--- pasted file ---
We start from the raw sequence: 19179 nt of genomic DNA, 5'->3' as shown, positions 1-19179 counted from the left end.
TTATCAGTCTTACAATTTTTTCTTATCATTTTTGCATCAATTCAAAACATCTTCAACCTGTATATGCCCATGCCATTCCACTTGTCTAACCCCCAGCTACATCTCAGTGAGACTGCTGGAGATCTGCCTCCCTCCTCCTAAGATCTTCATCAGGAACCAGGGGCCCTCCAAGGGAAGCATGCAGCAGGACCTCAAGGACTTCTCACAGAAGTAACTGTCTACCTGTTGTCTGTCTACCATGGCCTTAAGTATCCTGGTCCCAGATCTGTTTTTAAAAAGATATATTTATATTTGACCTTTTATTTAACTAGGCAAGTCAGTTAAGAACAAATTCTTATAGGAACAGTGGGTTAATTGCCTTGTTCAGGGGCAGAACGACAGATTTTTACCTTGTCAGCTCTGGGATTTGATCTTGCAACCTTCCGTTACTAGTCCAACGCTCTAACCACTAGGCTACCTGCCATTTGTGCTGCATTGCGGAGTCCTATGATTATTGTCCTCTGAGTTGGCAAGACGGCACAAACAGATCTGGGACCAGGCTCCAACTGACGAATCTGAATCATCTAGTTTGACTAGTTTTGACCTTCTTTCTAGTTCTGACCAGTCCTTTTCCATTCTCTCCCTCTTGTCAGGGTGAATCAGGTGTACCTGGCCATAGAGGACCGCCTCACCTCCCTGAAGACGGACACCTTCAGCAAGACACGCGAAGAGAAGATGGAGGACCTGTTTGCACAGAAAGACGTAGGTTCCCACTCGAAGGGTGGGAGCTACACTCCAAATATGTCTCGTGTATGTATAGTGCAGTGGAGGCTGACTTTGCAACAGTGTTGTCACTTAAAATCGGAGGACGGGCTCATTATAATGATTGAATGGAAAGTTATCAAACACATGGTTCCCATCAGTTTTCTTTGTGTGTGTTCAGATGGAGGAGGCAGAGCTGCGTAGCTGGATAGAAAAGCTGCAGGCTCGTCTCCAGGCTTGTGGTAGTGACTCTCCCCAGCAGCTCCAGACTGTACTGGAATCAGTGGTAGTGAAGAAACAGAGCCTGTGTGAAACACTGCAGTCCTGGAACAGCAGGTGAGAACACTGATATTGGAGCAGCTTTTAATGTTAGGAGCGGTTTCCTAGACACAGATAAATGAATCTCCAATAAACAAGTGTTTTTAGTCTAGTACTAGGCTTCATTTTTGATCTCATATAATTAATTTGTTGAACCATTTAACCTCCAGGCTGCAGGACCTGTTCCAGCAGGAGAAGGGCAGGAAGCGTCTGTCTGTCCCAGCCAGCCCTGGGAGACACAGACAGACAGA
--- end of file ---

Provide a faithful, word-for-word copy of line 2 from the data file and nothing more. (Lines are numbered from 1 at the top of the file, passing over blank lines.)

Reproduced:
TTATCAGTCTTACAATTTTTTCTTATCATTTTTGCATCAATTCAAAACATCTTCAACCTGTATATGCCCATGCCATTCCACTTGTCTAACCCCCAGCTACATCTCAGTGAGACTGCTGGAGATCTGCCTCCCTCCTCCTAAGATCTTCATCAGGAACCAGGGGCCCTCCAAGGGAAGCATGCAGCAGGACCTCAAGGACTTCTCACAGAAGTAACTGTCTACCTGTTGTCTGTCTACCATGGCCTTAAGTATCCTGGTCCCAGATCTGTTTTTAAAAAGATATATTTATATTTGACCTTTTATTTAACTAGGCAAGTCAGTTAAGAACAAATTCTTATAGGAACAGTGGGTTAATTGCCTTGTTCAGGGGCAGAACGACAGATTTTTACCTTGTCAGCTCTGGGATTTGATCTTGCAACCTTCCGTTACTAGTCCAACGCTCTAACCACTAGGCTACCTGCCATTTGTGCTGCATTGCGGAGTCCTATGATTATTGTCCTCTGAGTTGGCAAGACGGCACAAACAGATCTGGGACCAGGCTCCAACTGACGAATCTGAATCATCTAGTTTGACTAGTTTTGACCTTCTTTCTAGTTCTGACCAGTCCTTTTCCATTCTCTCCCTCTTGTCAGGGTGAATCAGGTGTACCTGGCCATAGAGGACCGCCTCACCTCCCTGAAGACGGACACCTTCAGCAAGACACGCGAAGAGAAGATGGAGGACCTGTTTGCACAGAAAGACGTAGGTTCCCACTCGAAGGGTGGGAGCTACACTCCAAATATGTCTCGTGTATGTATAGTGCAGTGGAGGCTGACTTTGCAACAGTGTTGTCACTTAAAATCGGAGGACGGGCTCATTATAATGATTGAATGGAAAGTTATCAAACACATGGTTCCCATCAGTTTTCTTTGTGTGTGTTCAGATGGAGGAGGCAGAGCTGCGTAGCTGGATAGAAAAGCTGCAGGCTCGTCTCCAGGCTTGTGGTAGTGACTCTCCCCAGCAGCTCCAGACTGTACTGGAATCAGTGGTAGTGAAGAAACAGAGCCTGTGTGAAACACTGCAGTCCTGGAACAGCAGGTGAGAACACTGATATTGGAGCAGCTTTTAATGTTAGGAGCGGTTTCCTAGACACAGATAAATGAATCTCCAATAAACAAGTGTTTTTAGTCTAGTACTAGGCTTCATTTTTGATCTCATATAATTAATTTGTTGAACCATTTAACCTCCAGGCTGCAGGACCTGTTCCAGCAGGAGAAGGGCAGGAAGCGTCTGTCTGTCCCAGCCAGCCCTGGGAGACACAGACAGACAGA